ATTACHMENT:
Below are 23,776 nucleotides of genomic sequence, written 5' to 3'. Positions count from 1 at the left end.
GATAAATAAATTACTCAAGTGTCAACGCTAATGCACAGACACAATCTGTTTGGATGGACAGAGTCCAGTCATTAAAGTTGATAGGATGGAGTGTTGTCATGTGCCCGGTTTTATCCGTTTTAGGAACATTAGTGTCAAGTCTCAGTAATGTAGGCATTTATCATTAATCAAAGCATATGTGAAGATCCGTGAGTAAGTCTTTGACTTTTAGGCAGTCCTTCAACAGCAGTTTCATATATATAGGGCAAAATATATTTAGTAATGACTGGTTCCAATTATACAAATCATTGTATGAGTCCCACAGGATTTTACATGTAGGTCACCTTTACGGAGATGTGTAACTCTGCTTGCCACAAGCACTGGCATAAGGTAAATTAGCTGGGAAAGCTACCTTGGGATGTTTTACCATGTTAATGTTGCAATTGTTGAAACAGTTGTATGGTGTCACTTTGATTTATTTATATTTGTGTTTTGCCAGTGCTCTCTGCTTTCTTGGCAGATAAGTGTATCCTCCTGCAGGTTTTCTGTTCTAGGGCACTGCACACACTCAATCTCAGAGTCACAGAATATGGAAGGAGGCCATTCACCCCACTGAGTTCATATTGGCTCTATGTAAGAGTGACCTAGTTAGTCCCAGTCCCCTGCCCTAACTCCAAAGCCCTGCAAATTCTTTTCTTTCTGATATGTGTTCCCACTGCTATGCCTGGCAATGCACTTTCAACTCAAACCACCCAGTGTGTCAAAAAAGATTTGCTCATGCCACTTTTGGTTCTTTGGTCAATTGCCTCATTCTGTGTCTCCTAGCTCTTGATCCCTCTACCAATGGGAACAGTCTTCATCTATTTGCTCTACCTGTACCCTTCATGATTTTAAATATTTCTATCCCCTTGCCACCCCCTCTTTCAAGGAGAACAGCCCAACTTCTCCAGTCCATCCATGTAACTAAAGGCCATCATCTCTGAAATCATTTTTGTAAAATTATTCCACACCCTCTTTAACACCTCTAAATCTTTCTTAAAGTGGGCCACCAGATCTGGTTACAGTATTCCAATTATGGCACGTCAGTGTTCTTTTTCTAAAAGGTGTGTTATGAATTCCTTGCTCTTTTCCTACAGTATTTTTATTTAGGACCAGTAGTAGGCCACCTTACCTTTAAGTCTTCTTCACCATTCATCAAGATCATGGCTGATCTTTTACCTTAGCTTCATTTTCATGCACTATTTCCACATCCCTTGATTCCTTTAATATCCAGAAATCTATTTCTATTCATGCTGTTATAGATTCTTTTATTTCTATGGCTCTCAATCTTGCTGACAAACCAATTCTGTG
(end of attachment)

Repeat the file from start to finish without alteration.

Below are 23,776 nucleotides of genomic sequence, written 5' to 3'. Positions count from 1 at the left end.
GATAAATAAATTACTCAAGTGTCAACGCTAATGCACAGACACAATCTGTTTGGATGGACAGAGTCCAGTCATTAAAGTTGATAGGATGGAGTGTTGTCATGTGCCCGGTTTTATCCGTTTTAGGAACATTAGTGTCAAGTCTCAGTAATGTAGGCATTTATCATTAATCAAAGCATATGTGAAGATCCGTGAGTAAGTCTTTGACTTTTAGGCAGTCCTTCAACAGCAGTTTCATATATATAGGGCAAAATATATTTAGTAATGACTGGTTCCAATTATACAAATCATTGTATGAGTCCCACAGGATTTTACATGTAGGTCACCTTTACGGAGATGTGTAACTCTGCTTGCCACAAGCACTGGCATAAGGTAAATTAGCTGGGAAAGCTACCTTGGGATGTTTTACCATGTTAATGTTGCAATTGTTGAAACAGTTGTATGGTGTCACTTTGATTTATTTATATTTGTGTTTTGCCAGTGCTCTCTGCTTTCTTGGCAGATAAGTGTATCCTCCTGCAGGTTTTCTGTTCTAGGGCACTGCACACACTCAATCTCAGAGTCACAGAATATGGAAGGAGGCCATTCACCCCACTGAGTTCATATTGGCTCTATGTAAGAGTGACCTAGTTAGTCCCAGTCCCCTGCCCTAACTCCAAAGCCCTGCAAATTCTTTTCTTTCTGATATGTGTTCCCACTGCTATGCCTGGCAATGCACTTTCAACTCAAACCACCCAGTGTGTCAAAAAAGATTTGCTCATGCCACTTTTGGTTCTTTGGTCAATTGCCTCATTCTGTGTCTCCTAGCTCTTGATCCCTCTACCAATGGGAACAGTCTTCATCTATTTGCTCTACCTGTACCCTTCATGATTTTAAATATTTCTATCCCCTTGCCACCCCCTCTTTCAAGGAGAACAGCCCAACTTCTCCAGTCCATCCATGTAACTAAAGGCCATCATCTCTGAAATCATTTTTGTAAAATTATTCCACACCCTCTTTAACACCTCTAAATCTTTCTTAAAGTGGGCCACCAGATCTGGTTACAGTATTCCAATTATGGCACGTCAGTGTTCTTTTTCTAAAAGGTGTGTTATGAATTCCTTGCTCTTTTCCTACAGTATTTTTATTTAGGACCAGTAGTAGGCCACCTTACCTTTAAGTCTTCTTCACCATTCATCAAGATCATGGCTGATCTTTTACCTTAGCTTCATTTTCATGCACTATTTCCACATCCCTTGATTCCTTTAATATCCAGAAATCTATTTCTATTCATGCTGTTATAGATTCTTTTATTTCTATGGCTCTCAATCTTGCTGACAAACCAATTCTGTG